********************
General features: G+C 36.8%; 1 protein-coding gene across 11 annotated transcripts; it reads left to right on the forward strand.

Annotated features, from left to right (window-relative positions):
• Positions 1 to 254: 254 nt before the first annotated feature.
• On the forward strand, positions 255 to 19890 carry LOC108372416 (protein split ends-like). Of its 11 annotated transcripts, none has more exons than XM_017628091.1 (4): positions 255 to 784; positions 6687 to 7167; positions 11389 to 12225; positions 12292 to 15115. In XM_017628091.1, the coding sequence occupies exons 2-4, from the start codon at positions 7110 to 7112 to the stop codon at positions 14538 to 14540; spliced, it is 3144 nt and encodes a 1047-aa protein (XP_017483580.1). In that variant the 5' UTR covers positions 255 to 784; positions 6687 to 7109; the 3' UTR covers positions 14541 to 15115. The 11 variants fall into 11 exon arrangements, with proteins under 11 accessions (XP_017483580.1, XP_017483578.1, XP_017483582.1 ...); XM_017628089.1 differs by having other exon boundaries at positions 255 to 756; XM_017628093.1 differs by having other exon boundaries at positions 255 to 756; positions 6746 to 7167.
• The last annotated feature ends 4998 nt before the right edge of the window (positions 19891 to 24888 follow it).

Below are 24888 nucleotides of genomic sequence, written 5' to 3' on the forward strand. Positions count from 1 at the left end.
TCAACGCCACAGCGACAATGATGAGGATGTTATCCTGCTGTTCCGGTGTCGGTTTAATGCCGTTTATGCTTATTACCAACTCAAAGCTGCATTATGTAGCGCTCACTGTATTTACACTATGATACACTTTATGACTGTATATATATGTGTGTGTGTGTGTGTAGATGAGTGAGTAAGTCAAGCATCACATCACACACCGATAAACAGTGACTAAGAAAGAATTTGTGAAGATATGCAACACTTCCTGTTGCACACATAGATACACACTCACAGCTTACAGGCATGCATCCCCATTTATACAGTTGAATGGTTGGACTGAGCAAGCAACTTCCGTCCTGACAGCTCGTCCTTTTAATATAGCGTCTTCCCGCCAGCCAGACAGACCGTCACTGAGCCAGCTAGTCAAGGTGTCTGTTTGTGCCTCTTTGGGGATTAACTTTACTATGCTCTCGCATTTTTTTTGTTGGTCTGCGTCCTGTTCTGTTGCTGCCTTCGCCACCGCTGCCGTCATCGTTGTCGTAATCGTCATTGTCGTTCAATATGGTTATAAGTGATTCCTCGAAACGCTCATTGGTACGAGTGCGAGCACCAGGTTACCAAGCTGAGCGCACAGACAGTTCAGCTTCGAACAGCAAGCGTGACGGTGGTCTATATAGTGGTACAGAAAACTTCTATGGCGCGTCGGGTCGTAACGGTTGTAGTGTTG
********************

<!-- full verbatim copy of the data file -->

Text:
General features: G+C 36.8%; 1 protein-coding gene across 11 annotated transcripts; it reads left to right on the forward strand.

Annotated features, from left to right (window-relative positions):
• Positions 1 to 254: 254 nt before the first annotated feature.
• On the forward strand, positions 255 to 19890 carry LOC108372416 (protein split ends-like). Of its 11 annotated transcripts, none has more exons than XM_017628091.1 (4): positions 255 to 784; positions 6687 to 7167; positions 11389 to 12225; positions 12292 to 15115. In XM_017628091.1, the coding sequence occupies exons 2-4, from the start codon at positions 7110 to 7112 to the stop codon at positions 14538 to 14540; spliced, it is 3144 nt and encodes a 1047-aa protein (XP_017483580.1). In that variant the 5' UTR covers positions 255 to 784; positions 6687 to 7109; the 3' UTR covers positions 14541 to 15115. The 11 variants fall into 11 exon arrangements, with proteins under 11 accessions (XP_017483580.1, XP_017483578.1, XP_017483582.1 ...); XM_017628089.1 differs by having other exon boundaries at positions 255 to 756; XM_017628093.1 differs by having other exon boundaries at positions 255 to 756; positions 6746 to 7167.
• The last annotated feature ends 4998 nt before the right edge of the window (positions 19891 to 24888 follow it).

Below are 24888 nucleotides of genomic sequence, written 5' to 3' on the forward strand. Positions count from 1 at the left end.
TCAACGCCACAGCGACAATGATGAGGATGTTATCCTGCTGTTCCGGTGTCGGTTTAATGCCGTTTATGCTTATTACCAACTCAAAGCTGCATTATGTAGCGCTCACTGTATTTACACTATGATACACTTTATGACTGTATATATATGTGTGTGTGTGTGTGTAGATGAGTGAGTAAGTCAAGCATCACATCACACACCGATAAACAGTGACTAAGAAAGAATTTGTGAAGATATGCAACACTTCCTGTTGCACACATAGATACACACTCACAGCTTACAGGCATGCATCCCCATTTATACAGTTGAATGGTTGGACTGAGCAAGCAACTTCCGTCCTGACAGCTCGTCCTTTTAATATAGCGTCTTCCCGCCAGCCAGACAGACCGTCACTGAGCCAGCTAGTCAAGGTGTCTGTTTGTGCCTCTTTGGGGATTAACTTTACTATGCTCTCGCATTTTTTTTGTTGGTCTGCGTCCTGTTCTGTTGCTGCCTTCGCCACCGCTGCCGTCATCGTTGTCGTAATCGTCATTGTCGTTCAATATGGTTATAAGTGATTCCTCGAAACGCTCATTGGTACGAGTGCGAGCACCAGGTTACCAAGCTGAGCGCACAGACAGTTCAGCTTCGAACAGCAAGCGTGACGGTGGTCTATATAGTGGTACAGAAAACTTCTATGGCGCGTCGGGTCGTAACGGTTGTAGTGTTG